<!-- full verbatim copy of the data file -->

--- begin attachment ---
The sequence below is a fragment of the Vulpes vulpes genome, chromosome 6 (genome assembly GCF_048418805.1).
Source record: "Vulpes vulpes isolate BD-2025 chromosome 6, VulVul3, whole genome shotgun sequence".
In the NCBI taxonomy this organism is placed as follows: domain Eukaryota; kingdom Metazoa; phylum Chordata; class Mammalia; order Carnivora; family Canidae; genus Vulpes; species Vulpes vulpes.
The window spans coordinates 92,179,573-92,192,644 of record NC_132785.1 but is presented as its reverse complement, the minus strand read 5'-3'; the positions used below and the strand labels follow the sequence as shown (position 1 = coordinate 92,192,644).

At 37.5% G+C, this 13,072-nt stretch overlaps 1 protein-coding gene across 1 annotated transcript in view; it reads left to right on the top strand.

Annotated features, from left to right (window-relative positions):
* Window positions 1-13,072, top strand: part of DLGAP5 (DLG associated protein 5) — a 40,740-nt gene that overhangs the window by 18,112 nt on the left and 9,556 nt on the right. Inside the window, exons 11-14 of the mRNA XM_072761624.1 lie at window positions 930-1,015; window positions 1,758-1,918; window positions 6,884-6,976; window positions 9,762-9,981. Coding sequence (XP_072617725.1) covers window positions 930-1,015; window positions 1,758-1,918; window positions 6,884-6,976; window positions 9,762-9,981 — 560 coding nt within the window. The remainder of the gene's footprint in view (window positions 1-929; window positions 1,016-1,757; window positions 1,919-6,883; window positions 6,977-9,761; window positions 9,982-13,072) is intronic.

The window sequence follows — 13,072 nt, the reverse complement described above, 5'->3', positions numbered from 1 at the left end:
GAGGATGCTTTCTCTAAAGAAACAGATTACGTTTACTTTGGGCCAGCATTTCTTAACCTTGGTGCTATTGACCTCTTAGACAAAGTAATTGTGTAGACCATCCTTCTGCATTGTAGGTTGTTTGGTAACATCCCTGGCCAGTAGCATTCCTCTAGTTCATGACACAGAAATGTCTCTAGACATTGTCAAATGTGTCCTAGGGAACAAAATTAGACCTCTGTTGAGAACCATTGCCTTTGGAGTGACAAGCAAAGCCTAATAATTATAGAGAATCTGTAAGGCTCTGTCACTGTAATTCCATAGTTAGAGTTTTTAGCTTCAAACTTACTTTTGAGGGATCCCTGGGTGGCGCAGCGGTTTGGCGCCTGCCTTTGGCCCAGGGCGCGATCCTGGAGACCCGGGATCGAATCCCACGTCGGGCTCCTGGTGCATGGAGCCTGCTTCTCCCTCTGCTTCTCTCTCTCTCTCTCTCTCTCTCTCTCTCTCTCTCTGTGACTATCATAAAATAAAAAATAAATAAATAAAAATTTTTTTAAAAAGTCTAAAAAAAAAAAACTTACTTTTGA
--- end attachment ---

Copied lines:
The sequence below is a fragment of the Vulpes vulpes genome, chromosome 6 (genome assembly GCF_048418805.1).
Source record: "Vulpes vulpes isolate BD-2025 chromosome 6, VulVul3, whole genome shotgun sequence".
In the NCBI taxonomy this organism is placed as follows: domain Eukaryota; kingdom Metazoa; phylum Chordata; class Mammalia; order Carnivora; family Canidae; genus Vulpes; species Vulpes vulpes.
The window spans coordinates 92,179,573-92,192,644 of record NC_132785.1 but is presented as its reverse complement, the minus strand read 5'-3'; the positions used below and the strand labels follow the sequence as shown (position 1 = coordinate 92,192,644).

At 37.5% G+C, this 13,072-nt stretch overlaps 1 protein-coding gene across 1 annotated transcript in view; it reads left to right on the top strand.

Annotated features, from left to right (window-relative positions):
* Window positions 1-13,072, top strand: part of DLGAP5 (DLG associated protein 5) — a 40,740-nt gene that overhangs the window by 18,112 nt on the left and 9,556 nt on the right. Inside the window, exons 11-14 of the mRNA XM_072761624.1 lie at window positions 930-1,015; window positions 1,758-1,918; window positions 6,884-6,976; window positions 9,762-9,981. Coding sequence (XP_072617725.1) covers window positions 930-1,015; window positions 1,758-1,918; window positions 6,884-6,976; window positions 9,762-9,981 — 560 coding nt within the window. The remainder of the gene's footprint in view (window positions 1-929; window positions 1,016-1,757; window positions 1,919-6,883; window positions 6,977-9,761; window positions 9,982-13,072) is intronic.

The window sequence follows — 13,072 nt, the reverse complement described above, 5'->3', positions numbered from 1 at the left end:
GAGGATGCTTTCTCTAAAGAAACAGATTACGTTTACTTTGGGCCAGCATTTCTTAACCTTGGTGCTATTGACCTCTTAGACAAAGTAATTGTGTAGACCATCCTTCTGCATTGTAGGTTGTTTGGTAACATCCCTGGCCAGTAGCATTCCTCTAGTTCATGACACAGAAATGTCTCTAGACATTGTCAAATGTGTCCTAGGGAACAAAATTAGACCTCTGTTGAGAACCATTGCCTTTGGAGTGACAAGCAAAGCCTAATAATTATAGAGAATCTGTAAGGCTCTGTCACTGTAATTCCATAGTTAGAGTTTTTAGCTTCAAACTTACTTTTGAGGGATCCCTGGGTGGCGCAGCGGTTTGGCGCCTGCCTTTGGCCCAGGGCGCGATCCTGGAGACCCGGGATCGAATCCCACGTCGGGCTCCTGGTGCATGGAGCCTGCTTCTCCCTCTGCTTCTCTCTCTCTCTCTCTCTCTCTCTCTCTCTCTCTCTGTGACTATCATAAAATAAAAAATAAATAAATAAAAATTTTTTTAAAAAGTCTAAAAAAAAAAAACTTACTTTTGA